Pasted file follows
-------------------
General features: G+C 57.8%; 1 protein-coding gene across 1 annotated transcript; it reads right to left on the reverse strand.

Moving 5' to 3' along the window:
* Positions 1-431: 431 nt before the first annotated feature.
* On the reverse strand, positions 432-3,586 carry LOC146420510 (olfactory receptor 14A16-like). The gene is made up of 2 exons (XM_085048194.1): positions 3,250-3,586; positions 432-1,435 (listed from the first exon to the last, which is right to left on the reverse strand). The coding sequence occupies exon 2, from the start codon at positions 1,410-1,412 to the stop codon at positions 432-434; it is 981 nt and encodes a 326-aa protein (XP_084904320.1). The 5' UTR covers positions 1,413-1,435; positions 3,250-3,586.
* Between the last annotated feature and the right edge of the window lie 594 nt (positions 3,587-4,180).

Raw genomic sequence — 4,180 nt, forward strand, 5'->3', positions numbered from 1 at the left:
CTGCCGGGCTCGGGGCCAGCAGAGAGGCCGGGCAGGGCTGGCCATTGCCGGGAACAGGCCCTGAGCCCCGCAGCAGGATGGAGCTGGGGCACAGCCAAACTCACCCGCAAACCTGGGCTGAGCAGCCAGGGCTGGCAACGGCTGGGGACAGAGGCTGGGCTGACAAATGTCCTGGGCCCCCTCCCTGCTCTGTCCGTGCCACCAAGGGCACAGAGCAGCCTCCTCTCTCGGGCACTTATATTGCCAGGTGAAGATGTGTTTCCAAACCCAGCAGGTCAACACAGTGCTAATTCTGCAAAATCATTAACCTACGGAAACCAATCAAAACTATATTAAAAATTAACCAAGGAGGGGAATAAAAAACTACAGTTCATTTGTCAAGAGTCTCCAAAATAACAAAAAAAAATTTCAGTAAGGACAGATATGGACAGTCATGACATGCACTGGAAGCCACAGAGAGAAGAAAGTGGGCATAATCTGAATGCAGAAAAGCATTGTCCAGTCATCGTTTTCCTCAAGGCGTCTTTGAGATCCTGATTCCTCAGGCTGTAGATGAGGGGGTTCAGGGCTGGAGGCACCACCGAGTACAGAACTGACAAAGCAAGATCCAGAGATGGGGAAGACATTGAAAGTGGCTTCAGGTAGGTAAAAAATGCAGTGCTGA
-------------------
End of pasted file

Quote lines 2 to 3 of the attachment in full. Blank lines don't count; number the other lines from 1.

Moving 5' to 3' along the window:
* Positions 1-431: 431 nt before the first annotated feature.